Printmaking is the process of transferring an image from one surface to another. The image is first made on a surface known as “the matrix”. By inking the matrix and pressing it onto another surface, a print is formed. One central characteristic of printmaking is its ability to produce multiples from the single image.
Three basic types of print are defined by the ink´s placement: raised parts of the printing surface (relief), lowered grooves (intaglio), or on the surface itself (planographic or surface). Within these types, various possibilities emerge, with different printmaking techniques offering unique avenues for expression.
Throughout history, printmaking has played a pivotal role in the dissemination of knowledge, artistic expression and cultural exchange. The traditional processes have continually evolved, and is now encompassing everything from conventional craft to the digital hi-tech.
Relief printmaking encompasses techniques where the printing surface is carved in, leaving an image raised. The elevated parts of the surface are inked and printed, while the carved-out areas remain ink-free.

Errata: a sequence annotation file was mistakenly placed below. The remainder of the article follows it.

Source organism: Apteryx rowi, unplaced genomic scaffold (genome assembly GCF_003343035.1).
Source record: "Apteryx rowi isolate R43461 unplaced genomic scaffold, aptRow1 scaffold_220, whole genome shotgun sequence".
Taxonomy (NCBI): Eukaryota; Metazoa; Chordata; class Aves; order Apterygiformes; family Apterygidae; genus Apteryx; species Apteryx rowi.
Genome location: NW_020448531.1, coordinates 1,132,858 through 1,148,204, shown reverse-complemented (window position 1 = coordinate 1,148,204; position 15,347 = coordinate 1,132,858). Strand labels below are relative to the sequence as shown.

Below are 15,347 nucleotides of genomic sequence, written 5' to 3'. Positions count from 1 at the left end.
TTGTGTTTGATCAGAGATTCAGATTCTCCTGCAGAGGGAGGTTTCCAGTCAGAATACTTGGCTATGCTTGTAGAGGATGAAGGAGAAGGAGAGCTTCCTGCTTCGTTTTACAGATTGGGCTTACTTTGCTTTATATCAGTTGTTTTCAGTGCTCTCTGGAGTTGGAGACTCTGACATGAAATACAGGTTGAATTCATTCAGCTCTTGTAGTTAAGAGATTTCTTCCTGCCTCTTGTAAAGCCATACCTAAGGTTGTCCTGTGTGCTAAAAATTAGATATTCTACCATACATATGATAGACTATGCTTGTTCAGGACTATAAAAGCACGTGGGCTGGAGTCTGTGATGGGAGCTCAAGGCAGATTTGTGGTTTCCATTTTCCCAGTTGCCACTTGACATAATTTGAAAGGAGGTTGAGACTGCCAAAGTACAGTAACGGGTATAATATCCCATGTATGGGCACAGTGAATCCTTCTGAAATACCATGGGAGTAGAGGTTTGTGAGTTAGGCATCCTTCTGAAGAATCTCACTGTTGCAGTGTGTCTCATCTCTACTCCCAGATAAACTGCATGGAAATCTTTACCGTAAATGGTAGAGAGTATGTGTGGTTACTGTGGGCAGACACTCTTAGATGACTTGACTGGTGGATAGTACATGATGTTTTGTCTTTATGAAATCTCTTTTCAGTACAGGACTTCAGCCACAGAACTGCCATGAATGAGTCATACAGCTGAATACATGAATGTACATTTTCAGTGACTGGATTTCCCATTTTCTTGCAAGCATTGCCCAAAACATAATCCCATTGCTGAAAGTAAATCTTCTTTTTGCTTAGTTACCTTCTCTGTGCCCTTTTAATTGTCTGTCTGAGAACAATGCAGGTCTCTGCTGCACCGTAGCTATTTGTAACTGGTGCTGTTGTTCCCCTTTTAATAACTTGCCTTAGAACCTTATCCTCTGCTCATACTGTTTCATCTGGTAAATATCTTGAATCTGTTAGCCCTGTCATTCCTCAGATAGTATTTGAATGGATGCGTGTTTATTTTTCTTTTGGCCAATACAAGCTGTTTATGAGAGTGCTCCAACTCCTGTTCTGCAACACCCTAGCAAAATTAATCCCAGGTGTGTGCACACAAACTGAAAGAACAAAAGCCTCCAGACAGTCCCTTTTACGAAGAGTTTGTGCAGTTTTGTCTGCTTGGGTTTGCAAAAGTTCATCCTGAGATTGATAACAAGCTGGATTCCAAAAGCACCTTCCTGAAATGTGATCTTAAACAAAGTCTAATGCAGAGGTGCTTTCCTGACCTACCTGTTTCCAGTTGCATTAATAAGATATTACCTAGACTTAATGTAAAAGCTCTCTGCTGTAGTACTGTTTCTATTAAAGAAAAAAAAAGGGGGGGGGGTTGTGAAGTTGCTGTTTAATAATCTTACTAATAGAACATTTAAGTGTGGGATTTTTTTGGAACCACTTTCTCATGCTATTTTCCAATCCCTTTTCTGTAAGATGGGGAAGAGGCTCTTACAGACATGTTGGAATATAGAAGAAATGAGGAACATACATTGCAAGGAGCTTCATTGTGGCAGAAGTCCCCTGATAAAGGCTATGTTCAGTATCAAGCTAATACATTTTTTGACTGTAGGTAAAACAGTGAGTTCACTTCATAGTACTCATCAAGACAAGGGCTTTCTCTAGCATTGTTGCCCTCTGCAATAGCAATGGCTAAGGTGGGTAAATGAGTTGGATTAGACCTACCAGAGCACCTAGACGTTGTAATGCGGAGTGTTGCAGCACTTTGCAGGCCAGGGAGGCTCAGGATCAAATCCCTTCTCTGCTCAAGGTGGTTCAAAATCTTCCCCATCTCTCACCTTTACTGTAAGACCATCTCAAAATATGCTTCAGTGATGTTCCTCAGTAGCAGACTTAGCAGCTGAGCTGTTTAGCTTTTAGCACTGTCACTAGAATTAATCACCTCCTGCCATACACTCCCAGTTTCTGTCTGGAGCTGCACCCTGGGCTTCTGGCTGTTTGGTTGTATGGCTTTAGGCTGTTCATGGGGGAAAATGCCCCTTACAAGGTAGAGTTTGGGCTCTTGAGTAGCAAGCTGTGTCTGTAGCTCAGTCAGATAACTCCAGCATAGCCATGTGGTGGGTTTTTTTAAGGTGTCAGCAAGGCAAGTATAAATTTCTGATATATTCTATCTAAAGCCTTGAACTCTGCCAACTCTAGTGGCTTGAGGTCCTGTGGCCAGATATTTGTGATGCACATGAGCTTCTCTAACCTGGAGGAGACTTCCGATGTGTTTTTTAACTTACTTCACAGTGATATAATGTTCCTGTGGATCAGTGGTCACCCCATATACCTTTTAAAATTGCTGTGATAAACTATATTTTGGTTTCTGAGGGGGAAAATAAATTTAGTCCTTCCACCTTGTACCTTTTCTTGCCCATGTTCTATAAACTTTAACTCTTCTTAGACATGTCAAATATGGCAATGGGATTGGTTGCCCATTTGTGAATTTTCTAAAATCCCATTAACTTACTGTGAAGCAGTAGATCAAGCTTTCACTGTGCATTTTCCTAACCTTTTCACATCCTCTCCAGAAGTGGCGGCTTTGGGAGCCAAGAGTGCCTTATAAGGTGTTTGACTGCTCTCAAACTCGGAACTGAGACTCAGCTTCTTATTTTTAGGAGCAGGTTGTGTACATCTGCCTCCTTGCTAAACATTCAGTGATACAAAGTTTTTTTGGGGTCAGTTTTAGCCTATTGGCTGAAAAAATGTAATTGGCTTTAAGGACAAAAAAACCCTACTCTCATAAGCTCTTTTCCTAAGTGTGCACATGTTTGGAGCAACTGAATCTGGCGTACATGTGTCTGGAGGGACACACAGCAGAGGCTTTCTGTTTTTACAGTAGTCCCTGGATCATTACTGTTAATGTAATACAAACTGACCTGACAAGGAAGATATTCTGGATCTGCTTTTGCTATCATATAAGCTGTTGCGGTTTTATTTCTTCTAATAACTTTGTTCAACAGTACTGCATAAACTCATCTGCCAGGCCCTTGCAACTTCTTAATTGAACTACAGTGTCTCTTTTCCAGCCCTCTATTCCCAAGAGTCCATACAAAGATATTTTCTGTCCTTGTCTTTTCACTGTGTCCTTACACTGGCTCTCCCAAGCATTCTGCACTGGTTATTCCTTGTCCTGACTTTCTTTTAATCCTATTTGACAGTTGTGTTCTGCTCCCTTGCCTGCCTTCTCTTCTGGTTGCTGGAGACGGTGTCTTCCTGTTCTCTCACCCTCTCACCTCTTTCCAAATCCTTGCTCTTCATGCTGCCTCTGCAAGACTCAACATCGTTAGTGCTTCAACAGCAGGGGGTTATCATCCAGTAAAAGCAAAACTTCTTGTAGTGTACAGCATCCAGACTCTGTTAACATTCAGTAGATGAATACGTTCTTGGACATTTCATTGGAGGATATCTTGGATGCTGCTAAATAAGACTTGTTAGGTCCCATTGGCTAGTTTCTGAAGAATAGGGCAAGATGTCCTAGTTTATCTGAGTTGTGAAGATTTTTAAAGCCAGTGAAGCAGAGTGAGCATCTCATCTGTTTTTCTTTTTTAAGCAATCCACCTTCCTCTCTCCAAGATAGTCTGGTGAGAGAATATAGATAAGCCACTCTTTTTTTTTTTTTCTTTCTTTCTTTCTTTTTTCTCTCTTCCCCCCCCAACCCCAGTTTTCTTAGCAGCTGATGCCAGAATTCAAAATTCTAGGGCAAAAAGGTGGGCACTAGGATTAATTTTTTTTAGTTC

Woodcut was developed in China around 200AD, which makes it the oldest form of printmaking. The process involves sculpting a block of wood by carving and cutting away all that is not going to be printed, leaving the image raised in relief. This raised surface is then inked and the print can be taken by hand or with a printing press. The paper picks the ink from the raised areas of the block, and at the moment of printing the ink is squashed towards the areas where there are less pressure, namely around the sides of the raised areas, and there often creating a darker rim. Woodcut blocks are made from the side grain of the tree, and it is easy to cut and carve along the grain, but the wood splinters easily when cutting across or against it. In many woodcut prints, you might notice the natural pattern and the direction of the grain of the wood as integrated in the printed image. Woodcut prints often have strong contrasts between light and dark areas. The carved lines and grooves tend to create bold and defined shapes.